My original Trapper Keeper managed to last me a good three years before falling apart at the seams. I’m pretty sure I had a couple others before the end of high school, but this first one was the “one”. I’ve been keeping an eye out for a replacement to pop up on eBay for years now, but I never found one that I was happy with. They were either too beat up from years of use, or priced in the range where only Scrooge McDuck could afford them. But then recently I managed to find this one and the stars just sort of aligned. Not only was it the design I wanted, but it was also brand new, old store stock that never found its way into the hands of a loving kid. It still had its original label on the back, though a little worse for ware due to storage issues. I couldn’t resist, and now I finally have another one…


Something else that was kind of cool about getting a hold of a brand new Trapper Keeper, was that I got a chance to be irritated with removing the above label just as much as from when I was a kid. There are two little metal tacks that punch though the back of the binder and hold the note pad clip in place inside. The label is held in place by these tacks, but because it’s made of a light weight paperboard, it doesn’t easily come off. You have to rip at it, and inevitably there is always some leftover label under the tacks that is impossible to remove. I hated this design flaw then, and even more now!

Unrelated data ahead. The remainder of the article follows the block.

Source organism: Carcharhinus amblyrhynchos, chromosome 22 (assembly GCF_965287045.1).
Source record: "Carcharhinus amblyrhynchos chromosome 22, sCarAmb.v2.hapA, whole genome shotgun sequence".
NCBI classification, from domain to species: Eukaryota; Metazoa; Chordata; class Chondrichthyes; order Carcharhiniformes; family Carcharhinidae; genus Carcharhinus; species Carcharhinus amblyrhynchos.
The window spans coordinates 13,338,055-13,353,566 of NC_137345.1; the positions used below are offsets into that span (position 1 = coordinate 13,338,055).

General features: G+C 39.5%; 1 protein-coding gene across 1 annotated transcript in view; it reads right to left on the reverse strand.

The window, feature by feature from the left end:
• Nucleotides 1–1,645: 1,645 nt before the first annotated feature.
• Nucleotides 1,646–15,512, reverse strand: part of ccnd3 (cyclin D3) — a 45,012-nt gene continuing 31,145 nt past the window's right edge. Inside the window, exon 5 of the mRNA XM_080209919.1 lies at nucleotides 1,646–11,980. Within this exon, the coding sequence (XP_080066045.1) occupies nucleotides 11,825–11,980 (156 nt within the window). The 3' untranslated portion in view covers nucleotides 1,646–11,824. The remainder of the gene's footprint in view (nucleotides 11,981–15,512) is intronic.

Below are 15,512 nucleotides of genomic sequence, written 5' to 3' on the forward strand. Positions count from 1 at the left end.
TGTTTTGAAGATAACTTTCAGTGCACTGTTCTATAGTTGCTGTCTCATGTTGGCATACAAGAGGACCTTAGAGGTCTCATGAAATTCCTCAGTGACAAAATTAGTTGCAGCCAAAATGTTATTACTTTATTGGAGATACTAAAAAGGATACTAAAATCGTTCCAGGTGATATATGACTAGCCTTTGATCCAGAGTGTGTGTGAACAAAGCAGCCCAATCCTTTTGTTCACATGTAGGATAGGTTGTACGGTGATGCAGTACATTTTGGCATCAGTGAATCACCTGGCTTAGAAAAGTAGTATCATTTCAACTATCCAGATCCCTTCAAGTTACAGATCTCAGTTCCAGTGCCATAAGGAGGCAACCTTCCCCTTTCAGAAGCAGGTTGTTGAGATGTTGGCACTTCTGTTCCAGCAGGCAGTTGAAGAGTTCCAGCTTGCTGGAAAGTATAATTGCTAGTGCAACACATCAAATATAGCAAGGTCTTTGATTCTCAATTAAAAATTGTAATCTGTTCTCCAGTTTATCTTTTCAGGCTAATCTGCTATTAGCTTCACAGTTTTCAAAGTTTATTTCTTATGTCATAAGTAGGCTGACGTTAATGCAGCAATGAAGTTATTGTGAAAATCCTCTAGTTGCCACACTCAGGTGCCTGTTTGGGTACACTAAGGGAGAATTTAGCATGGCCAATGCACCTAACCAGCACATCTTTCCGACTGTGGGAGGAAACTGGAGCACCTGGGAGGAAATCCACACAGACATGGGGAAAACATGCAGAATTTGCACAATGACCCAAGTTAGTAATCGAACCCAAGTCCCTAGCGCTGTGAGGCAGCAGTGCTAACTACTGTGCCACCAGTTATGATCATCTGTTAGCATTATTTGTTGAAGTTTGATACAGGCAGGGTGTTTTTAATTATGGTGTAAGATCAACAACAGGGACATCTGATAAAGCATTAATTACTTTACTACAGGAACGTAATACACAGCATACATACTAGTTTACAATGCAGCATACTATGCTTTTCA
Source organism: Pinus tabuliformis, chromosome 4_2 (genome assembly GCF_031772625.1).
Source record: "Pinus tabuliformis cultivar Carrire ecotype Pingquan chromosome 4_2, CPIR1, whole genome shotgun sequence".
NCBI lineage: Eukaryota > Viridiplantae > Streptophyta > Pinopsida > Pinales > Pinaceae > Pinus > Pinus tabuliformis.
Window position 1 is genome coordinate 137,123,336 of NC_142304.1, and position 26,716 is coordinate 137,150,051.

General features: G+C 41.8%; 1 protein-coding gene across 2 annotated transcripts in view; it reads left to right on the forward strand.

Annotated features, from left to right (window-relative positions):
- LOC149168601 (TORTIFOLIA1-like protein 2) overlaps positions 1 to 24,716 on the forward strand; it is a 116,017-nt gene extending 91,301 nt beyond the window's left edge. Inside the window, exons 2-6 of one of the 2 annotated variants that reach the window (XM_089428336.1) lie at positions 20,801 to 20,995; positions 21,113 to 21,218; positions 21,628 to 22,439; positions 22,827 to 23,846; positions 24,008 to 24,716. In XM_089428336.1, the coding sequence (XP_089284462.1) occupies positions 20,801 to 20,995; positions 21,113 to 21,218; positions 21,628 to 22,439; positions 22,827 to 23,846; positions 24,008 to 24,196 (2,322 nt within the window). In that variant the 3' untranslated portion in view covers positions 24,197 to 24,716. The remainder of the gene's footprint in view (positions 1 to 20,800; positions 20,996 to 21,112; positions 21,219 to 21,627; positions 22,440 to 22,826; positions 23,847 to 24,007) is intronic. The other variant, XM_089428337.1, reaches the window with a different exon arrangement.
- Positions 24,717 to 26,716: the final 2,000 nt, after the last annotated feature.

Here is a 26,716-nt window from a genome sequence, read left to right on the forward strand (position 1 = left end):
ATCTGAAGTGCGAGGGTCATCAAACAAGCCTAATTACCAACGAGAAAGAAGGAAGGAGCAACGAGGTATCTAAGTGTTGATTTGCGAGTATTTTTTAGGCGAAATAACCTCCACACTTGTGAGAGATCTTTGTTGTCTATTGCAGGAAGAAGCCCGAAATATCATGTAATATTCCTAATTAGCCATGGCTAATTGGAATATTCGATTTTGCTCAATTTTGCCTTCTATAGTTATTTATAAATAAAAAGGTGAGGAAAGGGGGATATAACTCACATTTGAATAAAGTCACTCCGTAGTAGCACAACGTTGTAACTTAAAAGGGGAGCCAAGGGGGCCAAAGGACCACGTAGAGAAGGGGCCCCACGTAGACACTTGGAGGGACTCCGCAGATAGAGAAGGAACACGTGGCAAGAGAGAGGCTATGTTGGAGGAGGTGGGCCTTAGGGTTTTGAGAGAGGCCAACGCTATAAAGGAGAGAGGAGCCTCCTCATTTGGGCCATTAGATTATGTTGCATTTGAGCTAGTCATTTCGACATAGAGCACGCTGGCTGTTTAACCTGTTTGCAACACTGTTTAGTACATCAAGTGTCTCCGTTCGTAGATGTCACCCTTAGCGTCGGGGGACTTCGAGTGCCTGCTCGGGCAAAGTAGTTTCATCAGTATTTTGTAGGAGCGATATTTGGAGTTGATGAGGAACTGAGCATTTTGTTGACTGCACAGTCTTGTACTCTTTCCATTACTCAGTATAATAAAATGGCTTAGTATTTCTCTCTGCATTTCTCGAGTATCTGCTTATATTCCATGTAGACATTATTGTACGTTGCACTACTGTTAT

When you stop and think about it, it’s not like these binders were all that revolutionary. Sure, they had folders that would lock into the rings, and there was a clip for a pad of paper in the back, but that’s about it. At the end of the day there was just something super appealing about the overall, all-in-one design that was intoxicating. By the time in the mid to late 80s when Mead starting covering the folders with all sorts of outrageous airbrushed graphics, these binders became the equivalent of how we use internet avatars these days. You picked the folder that best represented “you”. Heck, I can distinctly remember referring to other students who I didn’t know by what their Trapper Keeper looked like. I don’t know, at the time they just seemed important.